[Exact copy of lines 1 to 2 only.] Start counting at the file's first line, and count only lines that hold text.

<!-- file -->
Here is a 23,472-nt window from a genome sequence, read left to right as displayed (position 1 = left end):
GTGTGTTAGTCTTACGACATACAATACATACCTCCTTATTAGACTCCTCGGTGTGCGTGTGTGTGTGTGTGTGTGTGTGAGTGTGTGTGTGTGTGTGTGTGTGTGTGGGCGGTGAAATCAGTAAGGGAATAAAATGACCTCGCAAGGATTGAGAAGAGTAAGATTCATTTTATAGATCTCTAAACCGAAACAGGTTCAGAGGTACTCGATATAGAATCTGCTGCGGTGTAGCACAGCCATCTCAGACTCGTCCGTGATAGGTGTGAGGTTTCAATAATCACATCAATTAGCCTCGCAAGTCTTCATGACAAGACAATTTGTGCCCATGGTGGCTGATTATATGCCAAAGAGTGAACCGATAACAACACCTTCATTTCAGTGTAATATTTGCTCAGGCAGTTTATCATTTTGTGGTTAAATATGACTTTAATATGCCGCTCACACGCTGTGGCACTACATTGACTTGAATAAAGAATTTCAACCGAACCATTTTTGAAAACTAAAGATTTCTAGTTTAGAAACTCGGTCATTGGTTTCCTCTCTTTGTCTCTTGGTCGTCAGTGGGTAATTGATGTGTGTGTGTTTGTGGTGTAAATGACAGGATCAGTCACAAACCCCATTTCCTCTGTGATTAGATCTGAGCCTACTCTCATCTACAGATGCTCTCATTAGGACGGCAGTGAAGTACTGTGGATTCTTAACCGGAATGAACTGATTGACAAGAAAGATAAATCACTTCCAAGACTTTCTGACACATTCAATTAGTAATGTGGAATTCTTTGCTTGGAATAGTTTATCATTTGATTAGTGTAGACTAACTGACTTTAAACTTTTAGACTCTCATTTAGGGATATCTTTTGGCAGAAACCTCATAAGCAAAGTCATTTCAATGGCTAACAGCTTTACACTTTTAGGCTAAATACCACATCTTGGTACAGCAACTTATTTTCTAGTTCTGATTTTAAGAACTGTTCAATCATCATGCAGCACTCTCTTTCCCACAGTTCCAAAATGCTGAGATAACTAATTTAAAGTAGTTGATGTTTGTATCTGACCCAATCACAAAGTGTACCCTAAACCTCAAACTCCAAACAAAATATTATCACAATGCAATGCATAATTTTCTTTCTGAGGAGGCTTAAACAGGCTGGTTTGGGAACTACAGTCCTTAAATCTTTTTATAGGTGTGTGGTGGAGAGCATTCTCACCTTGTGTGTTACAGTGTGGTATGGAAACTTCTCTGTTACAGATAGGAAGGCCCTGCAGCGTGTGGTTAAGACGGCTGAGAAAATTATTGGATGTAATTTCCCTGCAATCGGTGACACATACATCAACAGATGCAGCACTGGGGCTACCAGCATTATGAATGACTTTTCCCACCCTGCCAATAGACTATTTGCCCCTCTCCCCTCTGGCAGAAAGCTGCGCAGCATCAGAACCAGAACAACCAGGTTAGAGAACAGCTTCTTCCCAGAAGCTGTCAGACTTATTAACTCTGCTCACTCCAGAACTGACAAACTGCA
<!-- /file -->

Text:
Here is a 23,472-nt window from a genome sequence, read left to right as displayed (position 1 = left end):
GTGTGTTAGTCTTACGACATACAATACATACCTCCTTATTAGACTCCTCGGTGTGCGTGTGTGTGTGTGTGTGTGTGTGAGTGTGTGTGTGTGTGTGTGTGTGTGTGGGCGGTGAAATCAGTAAGGGAATAAAATGACCTCGCAAGGATTGAGAAGAGTAAGATTCATTTTATAGATCTCTAAACCGAAACAGGTTCAGAGGTACTCGATATAGAATCTGCTGCGGTGTAGCACAGCCATCTCAGACTCGTCCGTGATAGGTGTGAGGTTTCAATAATCACATCAATTAGCCTCGCAAGTCTTCATGACAAGACAATTTGTGCCCATGGTGGCTGATTATATGCCAAAGAGTGAACCGATAACAACACCTTCATTTCAGTGTAATATTTGCTCAGGCAGTTTATCATTTTGTGGTTAAATATGACTTTAATATGCCGCTCACACGCTGTGGCACTACATTGACTTGAATAAAGAATTTCAACCGAACCATTTTTGAAAACTAAAGATTTCTAGTTTAGAAACTCGGTCATTGGTTTCCTCTCTTTGTCTCTTGGTCGTCAGTGGGTAATTGATGTGTGTGTGTTTGTGGTGTAAATGACAGGATCAGTCACAAACCCCATTTCCTCTGTGATTAGATCTGAGCCTACTCTCATCTACAGATGCTCTCATTAGGACGGCAGTGAAGTACTGTGGATTCTTAACCGGAATGAACTGATTGACAAGAAAGATAAATCACTTCCAAGACTTTCTGACACATTCAATTAGTAATGTGGAATTCTTTGCTTGGAATAGTTTATCATTTGATTAGTGTAGACTAACTGACTTTAAACTTTTAGACTCTCATTTAGGGATATCTTTTGGCAGAAACCTCATAAGCAAAGTCATTTCAATGGCTAACAGCTTTACACTTTTAGGCTAAATACCACATCTTGGTACAGCAACTTATTTTCTAGTTCTGATTTTAAGAACTGTTCAATCATCATGCAGCACTCTCTTTCCCACAGTTCCAAAATGCTGAGATAACTAATTTAAAGTAGTTGATGTTTGTATCTGACCCAATCACAAAGTGTACCCTAAACCTCAAACTCCAAACAAAATATTATCACAATGCAATGCATAATTTTCTTTCTGAGGAGGCTTAAACAGGCTGGTTTGGGAACTACAGTCCTTAAATCTTTTTATAGGTGTGTGGTGGAGAGCATTCTCACCTTGTGTGTTACAGTGTGGTATGGAAACTTCTCTGTTACAGATAGGAAGGCCCTGCAGCGTGTGGTTAAGACGGCTGAGAAAATTATTGGATGTAATTTCCCTGCAATCGGTGACACATACATCAACAGATGCAGCACTGGGGCTACCAGCATTATGAATGACTTTTCCCACCCTGCCAATAGACTATTTGCCCCTCTCCCCTCTGGCAGAAAGCTGCGCAGCATCAGAACCAGAACAACCAGGTTAGAGAACAGCTTCTTCCCAGAAGCTGTCAGACTTATTAACTCTGCTCACTCCAGAACTGACAAACTGCA